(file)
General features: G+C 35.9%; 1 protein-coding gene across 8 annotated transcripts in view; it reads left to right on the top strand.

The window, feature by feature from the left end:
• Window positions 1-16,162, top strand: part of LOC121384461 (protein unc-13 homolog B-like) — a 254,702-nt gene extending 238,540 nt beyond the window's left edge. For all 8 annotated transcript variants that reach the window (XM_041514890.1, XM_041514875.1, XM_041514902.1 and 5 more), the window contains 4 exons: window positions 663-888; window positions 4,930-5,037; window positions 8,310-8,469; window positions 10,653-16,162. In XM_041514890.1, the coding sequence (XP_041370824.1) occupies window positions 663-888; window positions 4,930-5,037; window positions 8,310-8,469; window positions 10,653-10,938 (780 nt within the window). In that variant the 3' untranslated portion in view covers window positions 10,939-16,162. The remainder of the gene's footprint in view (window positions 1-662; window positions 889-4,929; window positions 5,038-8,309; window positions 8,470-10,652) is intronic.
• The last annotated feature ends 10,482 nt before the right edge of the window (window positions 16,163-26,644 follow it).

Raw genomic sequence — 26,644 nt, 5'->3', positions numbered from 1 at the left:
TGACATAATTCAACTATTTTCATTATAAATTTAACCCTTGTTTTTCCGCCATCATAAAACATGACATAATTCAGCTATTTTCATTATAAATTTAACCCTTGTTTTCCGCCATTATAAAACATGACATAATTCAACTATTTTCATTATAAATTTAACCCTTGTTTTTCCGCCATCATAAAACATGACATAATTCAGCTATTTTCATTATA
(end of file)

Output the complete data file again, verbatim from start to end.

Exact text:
General features: G+C 35.9%; 1 protein-coding gene across 8 annotated transcripts in view; it reads left to right on the top strand.

The window, feature by feature from the left end:
• Window positions 1-16,162, top strand: part of LOC121384461 (protein unc-13 homolog B-like) — a 254,702-nt gene extending 238,540 nt beyond the window's left edge. For all 8 annotated transcript variants that reach the window (XM_041514890.1, XM_041514875.1, XM_041514902.1 and 5 more), the window contains 4 exons: window positions 663-888; window positions 4,930-5,037; window positions 8,310-8,469; window positions 10,653-16,162. In XM_041514890.1, the coding sequence (XP_041370824.1) occupies window positions 663-888; window positions 4,930-5,037; window positions 8,310-8,469; window positions 10,653-10,938 (780 nt within the window). In that variant the 3' untranslated portion in view covers window positions 10,939-16,162. The remainder of the gene's footprint in view (window positions 1-662; window positions 889-4,929; window positions 5,038-8,309; window positions 8,470-10,652) is intronic.
• The last annotated feature ends 10,482 nt before the right edge of the window (window positions 16,163-26,644 follow it).

Raw genomic sequence — 26,644 nt, 5'->3', positions numbered from 1 at the left:
TGACATAATTCAACTATTTTCATTATAAATTTAACCCTTGTTTTTCCGCCATCATAAAACATGACATAATTCAGCTATTTTCATTATAAATTTAACCCTTGTTTTCCGCCATTATAAAACATGACATAATTCAACTATTTTCATTATAAATTTAACCCTTGTTTTTCCGCCATCATAAAACATGACATAATTCAGCTATTTTCATTATA